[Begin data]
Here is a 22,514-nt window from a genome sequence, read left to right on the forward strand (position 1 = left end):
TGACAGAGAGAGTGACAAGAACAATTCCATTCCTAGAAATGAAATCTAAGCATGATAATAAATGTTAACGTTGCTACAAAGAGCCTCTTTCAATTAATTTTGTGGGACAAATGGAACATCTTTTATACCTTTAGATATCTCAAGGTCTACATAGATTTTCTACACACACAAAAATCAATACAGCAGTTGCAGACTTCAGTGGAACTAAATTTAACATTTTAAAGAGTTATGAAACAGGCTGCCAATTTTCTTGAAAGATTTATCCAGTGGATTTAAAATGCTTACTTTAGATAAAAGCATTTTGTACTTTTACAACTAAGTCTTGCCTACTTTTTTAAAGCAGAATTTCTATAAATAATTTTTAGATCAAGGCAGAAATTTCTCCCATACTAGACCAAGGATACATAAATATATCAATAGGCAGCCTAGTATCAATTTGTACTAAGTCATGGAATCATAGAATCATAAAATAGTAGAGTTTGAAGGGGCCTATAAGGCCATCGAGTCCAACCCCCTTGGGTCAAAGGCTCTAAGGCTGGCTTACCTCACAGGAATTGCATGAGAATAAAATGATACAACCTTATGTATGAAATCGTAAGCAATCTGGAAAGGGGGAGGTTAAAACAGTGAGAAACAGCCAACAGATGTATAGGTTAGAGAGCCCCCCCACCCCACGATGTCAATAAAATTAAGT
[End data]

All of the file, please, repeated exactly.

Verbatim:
Here is a 22,514-nt window from a genome sequence, read left to right on the forward strand (position 1 = left end):
TGACAGAGAGAGTGACAAGAACAATTCCATTCCTAGAAATGAAATCTAAGCATGATAATAAATGTTAACGTTGCTACAAAGAGCCTCTTTCAATTAATTTTGTGGGACAAATGGAACATCTTTTATACCTTTAGATATCTCAAGGTCTACATAGATTTTCTACACACACAAAAATCAATACAGCAGTTGCAGACTTCAGTGGAACTAAATTTAACATTTTAAAGAGTTATGAAACAGGCTGCCAATTTTCTTGAAAGATTTATCCAGTGGATTTAAAATGCTTACTTTAGATAAAAGCATTTTGTACTTTTACAACTAAGTCTTGCCTACTTTTTTAAAGCAGAATTTCTATAAATAATTTTTAGATCAAGGCAGAAATTTCTCCCATACTAGACCAAGGATACATAAATATATCAATAGGCAGCCTAGTATCAATTTGTACTAAGTCATGGAATCATAGAATCATAAAATAGTAGAGTTTGAAGGGGCCTATAAGGCCATCGAGTCCAACCCCCTTGGGTCAAAGGCTCTAAGGCTGGCTTACCTCACAGGAATTGCATGAGAATAAAATGATACAACCTTATGTATGAAATCGTAAGCAATCTGGAAAGGGGGAGGTTAAAACAGTGAGAAACAGCCAACAGATGTATAGGTTAGAGAGCCCCCCCACCCCACGATGTCAATAAAATTAAGT